This work was supported by BIO2012-31767 from the Ministerio de Economía y Competitividad, PROMPT (S2010/BMD-2414) from the Comunidad Autónoma de Madrid, REIPI-Spanish Network for the Research in Infectious Diseases (RD12/0015/0004) and PRB2 (PT13/0001/0038) funded by the ISCIII and FEDER. CP was the recipient of a fellowship from the program Continuous training for teachers of the Pontificia Javeriana University (Colombia) in conjunction with COLCIENCIAS-LASPAU University of Harvard. The proteomic analyses were carried out in the Proteomic Units of Complutense University of Madrid and of Centro de Investigaciones Biológicas (CSIC), members of ProteoRed network. The Immunofluorescence Microscopy images were carried out in Centro Nacional de Microscopía Electrónica (ICTS)-UCM. The authors would like to thank Dr. Fernando Vivanco [Fundación Jimenez Diaz, Universidad Complutense, Madrid (Spain)] and Dra. Pilar Sánchez-Corral Gómez [Unidad de Investigación de Inmunopatología, Hospital Universitario La Paz, Madrid (Spain)] for the gift of C3 and FB antibodies, respectively. These results are lined up with the Spanish Initiative on the Infectious Diseases-Human Proteome Project (B/D-HPP).
The Supplementary Material for this article can be found online at: https://www.frontiersin.org/article/10.3389/fmicb.2015.01343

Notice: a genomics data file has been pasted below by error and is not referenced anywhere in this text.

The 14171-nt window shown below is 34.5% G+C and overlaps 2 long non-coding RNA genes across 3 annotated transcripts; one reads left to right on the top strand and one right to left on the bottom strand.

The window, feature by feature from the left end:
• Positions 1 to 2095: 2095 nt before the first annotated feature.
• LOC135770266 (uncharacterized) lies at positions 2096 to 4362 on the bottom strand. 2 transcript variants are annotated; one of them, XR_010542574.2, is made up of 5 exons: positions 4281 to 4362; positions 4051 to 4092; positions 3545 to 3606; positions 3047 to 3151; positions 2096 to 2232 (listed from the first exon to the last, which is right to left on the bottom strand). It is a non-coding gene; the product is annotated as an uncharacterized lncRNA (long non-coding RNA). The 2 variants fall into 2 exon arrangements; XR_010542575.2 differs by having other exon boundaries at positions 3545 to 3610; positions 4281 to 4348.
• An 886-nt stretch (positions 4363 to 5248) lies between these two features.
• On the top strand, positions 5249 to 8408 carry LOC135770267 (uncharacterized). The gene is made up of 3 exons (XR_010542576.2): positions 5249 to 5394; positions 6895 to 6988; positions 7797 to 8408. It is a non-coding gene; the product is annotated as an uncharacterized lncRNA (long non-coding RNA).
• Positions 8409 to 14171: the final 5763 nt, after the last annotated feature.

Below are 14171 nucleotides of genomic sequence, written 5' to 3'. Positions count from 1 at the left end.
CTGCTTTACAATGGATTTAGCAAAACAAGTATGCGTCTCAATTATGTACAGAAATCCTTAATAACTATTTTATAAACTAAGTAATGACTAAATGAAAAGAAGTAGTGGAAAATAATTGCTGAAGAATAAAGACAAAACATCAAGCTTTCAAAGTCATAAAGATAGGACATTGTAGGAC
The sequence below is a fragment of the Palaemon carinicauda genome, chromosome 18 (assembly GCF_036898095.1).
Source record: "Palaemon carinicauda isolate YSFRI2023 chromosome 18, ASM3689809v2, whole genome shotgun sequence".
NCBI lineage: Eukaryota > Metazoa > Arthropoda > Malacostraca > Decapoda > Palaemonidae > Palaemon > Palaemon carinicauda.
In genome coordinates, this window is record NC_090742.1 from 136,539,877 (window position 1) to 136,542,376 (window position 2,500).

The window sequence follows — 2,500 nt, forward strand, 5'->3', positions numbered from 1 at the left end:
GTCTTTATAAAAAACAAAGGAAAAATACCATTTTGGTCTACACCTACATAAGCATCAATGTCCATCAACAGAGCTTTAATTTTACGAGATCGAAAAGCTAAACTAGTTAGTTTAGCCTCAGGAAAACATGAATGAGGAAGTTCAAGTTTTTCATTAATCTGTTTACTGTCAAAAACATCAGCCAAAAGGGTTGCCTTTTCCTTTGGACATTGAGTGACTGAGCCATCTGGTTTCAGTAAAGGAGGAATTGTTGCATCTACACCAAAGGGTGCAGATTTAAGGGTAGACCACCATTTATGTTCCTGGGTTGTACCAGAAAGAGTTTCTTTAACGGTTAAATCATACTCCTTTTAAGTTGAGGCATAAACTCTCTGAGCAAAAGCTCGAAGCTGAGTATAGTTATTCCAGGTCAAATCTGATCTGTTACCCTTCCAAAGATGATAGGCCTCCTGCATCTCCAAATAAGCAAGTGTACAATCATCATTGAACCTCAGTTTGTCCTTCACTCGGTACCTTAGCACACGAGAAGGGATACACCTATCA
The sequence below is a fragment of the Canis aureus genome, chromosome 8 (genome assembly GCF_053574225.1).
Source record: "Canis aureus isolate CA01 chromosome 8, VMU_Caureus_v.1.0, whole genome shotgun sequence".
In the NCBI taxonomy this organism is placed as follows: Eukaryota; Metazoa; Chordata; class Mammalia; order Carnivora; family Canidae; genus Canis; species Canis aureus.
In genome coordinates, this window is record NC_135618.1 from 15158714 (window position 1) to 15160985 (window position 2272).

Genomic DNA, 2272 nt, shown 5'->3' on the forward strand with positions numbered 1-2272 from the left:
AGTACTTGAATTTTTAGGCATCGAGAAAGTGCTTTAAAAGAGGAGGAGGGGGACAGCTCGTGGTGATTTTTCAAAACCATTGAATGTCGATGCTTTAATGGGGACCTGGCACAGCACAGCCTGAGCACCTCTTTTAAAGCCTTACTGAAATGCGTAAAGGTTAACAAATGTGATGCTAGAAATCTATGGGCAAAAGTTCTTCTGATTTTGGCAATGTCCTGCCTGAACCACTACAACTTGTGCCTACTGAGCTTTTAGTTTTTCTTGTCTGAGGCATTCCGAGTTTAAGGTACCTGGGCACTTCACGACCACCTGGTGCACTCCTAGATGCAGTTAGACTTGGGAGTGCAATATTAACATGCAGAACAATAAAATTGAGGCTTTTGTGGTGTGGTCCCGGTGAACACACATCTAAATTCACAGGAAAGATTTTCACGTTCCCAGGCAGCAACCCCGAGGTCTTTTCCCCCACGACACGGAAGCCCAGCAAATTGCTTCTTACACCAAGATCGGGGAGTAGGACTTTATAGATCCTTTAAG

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Keywords: Candida albicans, shaving, surface proteins, human serum, complement pathways, coagulation pathways, GPI-anchored proteins, host-pathogen interaction
Citation: Marín E, Parra-Giraldo CM, Hernández-Haro C, Hernáez ML, Nombela C, Monteoliva L and Gil C (2015) Candida albicans Shaving to Profile Human Serum Proteins on Hyphal Surface. Front. Microbiol. 6:1343. doi: 10.3389/fmicb.2015.01343
Received: 04 September 2015; Accepted: 16 November 2015;
Published: 08 December 2015.
Edited by:Nelson Cruz Soares, University of Cape Town, South Africa
Reviewed by:Gustavo Antonio De Souza, University of Oslo, Norway
Maria Dolores Moragues, Universidad del País Vasco, Spain
Copyright © 2015 Marín, Parra-Giraldo, Hernández-Haro, Hernáez, Nombela, Monteoliva and Gil. This is an open-access article distributed under the terms of the Creative Commons Attribution License (CC BY). The use, distribution or reproduction in other forums is permitted, provided the original author(s) or licensor are credited and that the original publication in this journal is cited, in accordance with accepted academic practice. No use, distribution or reproduction is permitted which does not comply with these terms.
*Correspondence: Lucía Monteoliva, firstname.lastname@example.org
†Present Address: Claudia M. Parra-Giraldo, Grupo de Enfermedades Infecciosas, Departamento de Microbiología, Facultad de Ciencias, Pontificia Universidad Javeriana, Colombia;
César Nombela, Universidad Internacional Menéndez Pelayo, Madrid, Spain